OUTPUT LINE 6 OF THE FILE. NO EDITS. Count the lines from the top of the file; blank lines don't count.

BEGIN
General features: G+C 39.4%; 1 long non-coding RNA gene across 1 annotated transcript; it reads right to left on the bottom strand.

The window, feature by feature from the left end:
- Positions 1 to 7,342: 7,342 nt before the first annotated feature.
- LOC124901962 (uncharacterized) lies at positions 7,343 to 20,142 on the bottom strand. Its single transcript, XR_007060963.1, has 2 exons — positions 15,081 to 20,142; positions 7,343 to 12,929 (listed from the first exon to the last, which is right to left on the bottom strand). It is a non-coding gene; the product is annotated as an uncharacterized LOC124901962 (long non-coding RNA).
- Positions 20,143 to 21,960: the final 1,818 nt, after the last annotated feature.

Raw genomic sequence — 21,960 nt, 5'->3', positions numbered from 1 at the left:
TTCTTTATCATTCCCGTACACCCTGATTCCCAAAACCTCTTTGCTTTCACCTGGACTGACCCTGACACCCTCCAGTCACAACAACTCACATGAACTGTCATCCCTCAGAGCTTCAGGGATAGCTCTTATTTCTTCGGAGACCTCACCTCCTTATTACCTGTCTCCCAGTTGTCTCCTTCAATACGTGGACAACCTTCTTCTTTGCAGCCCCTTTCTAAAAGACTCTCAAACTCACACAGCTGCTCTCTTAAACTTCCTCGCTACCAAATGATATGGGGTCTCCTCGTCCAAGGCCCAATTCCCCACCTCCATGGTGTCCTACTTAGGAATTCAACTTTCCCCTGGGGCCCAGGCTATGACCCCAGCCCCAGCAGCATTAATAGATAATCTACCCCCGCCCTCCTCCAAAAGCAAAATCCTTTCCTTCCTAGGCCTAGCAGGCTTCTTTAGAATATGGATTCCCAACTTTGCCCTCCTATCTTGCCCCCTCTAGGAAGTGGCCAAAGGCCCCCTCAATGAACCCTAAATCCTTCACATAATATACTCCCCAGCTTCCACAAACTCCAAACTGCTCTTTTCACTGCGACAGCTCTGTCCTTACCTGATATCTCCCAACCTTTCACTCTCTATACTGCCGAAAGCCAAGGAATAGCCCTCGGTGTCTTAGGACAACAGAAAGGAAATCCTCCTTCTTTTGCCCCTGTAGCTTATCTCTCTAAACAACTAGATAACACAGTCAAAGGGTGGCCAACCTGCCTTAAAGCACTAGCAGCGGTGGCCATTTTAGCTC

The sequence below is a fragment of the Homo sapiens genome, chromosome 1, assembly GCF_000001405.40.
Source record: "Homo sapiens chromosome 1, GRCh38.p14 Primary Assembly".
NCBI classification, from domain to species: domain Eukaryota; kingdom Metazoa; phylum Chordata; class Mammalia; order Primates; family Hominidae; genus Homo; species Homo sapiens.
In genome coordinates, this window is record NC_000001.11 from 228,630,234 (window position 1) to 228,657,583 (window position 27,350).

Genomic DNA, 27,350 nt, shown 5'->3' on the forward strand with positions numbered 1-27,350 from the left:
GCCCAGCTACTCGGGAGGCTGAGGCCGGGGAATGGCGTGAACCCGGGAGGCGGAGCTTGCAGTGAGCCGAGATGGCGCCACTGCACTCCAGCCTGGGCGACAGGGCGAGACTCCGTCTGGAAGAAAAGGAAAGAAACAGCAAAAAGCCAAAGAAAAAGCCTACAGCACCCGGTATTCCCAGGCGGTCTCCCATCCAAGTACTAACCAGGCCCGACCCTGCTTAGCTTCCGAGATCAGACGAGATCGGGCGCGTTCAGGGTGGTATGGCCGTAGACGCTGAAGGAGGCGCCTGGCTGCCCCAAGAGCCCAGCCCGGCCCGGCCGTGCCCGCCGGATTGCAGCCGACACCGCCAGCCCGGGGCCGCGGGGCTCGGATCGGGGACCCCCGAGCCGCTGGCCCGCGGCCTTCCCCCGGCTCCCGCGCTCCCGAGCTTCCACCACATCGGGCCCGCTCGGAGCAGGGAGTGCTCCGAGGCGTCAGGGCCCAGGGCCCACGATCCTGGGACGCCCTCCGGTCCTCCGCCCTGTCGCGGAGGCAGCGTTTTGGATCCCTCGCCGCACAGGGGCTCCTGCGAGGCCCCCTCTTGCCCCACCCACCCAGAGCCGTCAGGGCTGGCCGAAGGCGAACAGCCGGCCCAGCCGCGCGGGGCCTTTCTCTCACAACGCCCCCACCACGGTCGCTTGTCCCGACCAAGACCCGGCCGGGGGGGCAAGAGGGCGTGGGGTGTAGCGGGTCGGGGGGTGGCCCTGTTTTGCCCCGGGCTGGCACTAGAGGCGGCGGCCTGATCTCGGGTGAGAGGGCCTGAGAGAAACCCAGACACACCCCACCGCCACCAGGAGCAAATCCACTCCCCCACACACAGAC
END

Raw genomic sequence — 21,960 nt, 5'->3', positions numbered from 1 at the left: